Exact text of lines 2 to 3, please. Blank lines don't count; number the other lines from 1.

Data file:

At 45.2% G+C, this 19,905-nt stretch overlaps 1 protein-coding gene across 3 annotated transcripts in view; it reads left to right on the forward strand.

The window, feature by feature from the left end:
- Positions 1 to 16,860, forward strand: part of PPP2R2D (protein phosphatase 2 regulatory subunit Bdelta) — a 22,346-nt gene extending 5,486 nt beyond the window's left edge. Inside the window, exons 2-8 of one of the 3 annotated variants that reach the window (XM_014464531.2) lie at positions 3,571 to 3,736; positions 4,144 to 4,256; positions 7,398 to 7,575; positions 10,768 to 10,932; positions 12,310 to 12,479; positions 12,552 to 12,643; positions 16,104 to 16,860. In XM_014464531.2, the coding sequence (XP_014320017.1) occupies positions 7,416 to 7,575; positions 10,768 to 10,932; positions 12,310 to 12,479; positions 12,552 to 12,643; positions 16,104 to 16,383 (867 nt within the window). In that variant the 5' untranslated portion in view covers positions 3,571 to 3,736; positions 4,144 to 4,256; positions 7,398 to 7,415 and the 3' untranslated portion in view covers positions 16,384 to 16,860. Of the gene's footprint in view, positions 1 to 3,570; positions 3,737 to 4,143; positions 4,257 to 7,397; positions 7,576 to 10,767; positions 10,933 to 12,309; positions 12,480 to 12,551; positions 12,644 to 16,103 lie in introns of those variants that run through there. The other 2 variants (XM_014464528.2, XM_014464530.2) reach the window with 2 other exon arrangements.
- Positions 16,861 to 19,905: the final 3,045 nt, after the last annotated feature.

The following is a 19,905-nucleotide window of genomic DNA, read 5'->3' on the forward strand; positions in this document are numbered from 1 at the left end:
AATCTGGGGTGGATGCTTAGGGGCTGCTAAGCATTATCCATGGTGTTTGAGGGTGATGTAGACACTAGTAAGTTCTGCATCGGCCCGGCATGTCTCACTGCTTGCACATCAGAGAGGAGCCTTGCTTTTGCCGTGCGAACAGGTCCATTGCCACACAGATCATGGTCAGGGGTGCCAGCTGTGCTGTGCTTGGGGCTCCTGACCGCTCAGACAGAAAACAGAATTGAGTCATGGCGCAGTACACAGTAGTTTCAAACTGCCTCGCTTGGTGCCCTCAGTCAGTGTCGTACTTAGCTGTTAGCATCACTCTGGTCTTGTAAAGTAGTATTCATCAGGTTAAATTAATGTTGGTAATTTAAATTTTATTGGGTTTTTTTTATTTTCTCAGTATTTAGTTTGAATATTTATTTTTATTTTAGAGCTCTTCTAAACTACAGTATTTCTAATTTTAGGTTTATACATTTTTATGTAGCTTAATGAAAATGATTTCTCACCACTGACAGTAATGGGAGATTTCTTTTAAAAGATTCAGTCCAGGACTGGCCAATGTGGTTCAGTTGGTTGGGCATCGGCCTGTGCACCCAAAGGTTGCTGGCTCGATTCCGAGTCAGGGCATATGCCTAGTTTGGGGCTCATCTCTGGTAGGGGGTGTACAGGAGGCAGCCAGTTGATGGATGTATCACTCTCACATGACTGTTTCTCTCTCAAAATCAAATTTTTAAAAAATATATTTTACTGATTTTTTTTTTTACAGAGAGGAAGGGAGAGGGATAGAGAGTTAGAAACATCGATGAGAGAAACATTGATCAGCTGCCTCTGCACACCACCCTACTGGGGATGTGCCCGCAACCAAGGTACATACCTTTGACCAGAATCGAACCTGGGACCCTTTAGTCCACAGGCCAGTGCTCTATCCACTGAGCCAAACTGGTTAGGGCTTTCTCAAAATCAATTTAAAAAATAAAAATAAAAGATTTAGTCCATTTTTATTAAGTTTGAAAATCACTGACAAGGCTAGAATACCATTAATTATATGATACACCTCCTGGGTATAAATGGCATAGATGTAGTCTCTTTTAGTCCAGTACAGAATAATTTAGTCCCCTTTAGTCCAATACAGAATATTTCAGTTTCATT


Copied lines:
The window, feature by feature from the left end:
- Positions 1 to 16,860, forward strand: part of PPP2R2D (protein phosphatase 2 regulatory subunit Bdelta) — a 22,346-nt gene extending 5,486 nt beyond the window's left edge. Inside the window, exons 2-8 of one of the 3 annotated variants that reach the window (XM_014464531.2) lie at positions 3,571 to 3,736; positions 4,144 to 4,256; positions 7,398 to 7,575; positions 10,768 to 10,932; positions 12,310 to 12,479; positions 12,552 to 12,643; positions 16,104 to 16,860. In XM_014464531.2, the coding sequence (XP_014320017.1) occupies positions 7,416 to 7,575; positions 10,768 to 10,932; positions 12,310 to 12,479; positions 12,552 to 12,643; positions 16,104 to 16,383 (867 nt within the window). In that variant the 5' untranslated portion in view covers positions 3,571 to 3,736; positions 4,144 to 4,256; positions 7,398 to 7,415 and the 3' untranslated portion in view covers positions 16,384 to 16,860. Of the gene's footprint in view, positions 1 to 3,570; positions 3,737 to 4,143; positions 4,257 to 7,397; positions 7,576 to 10,767; positions 10,933 to 12,309; positions 12,480 to 12,551; positions 12,644 to 16,103 lie in introns of those variants that run through there. The other 2 variants (XM_014464528.2, XM_014464530.2) reach the window with 2 other exon arrangements.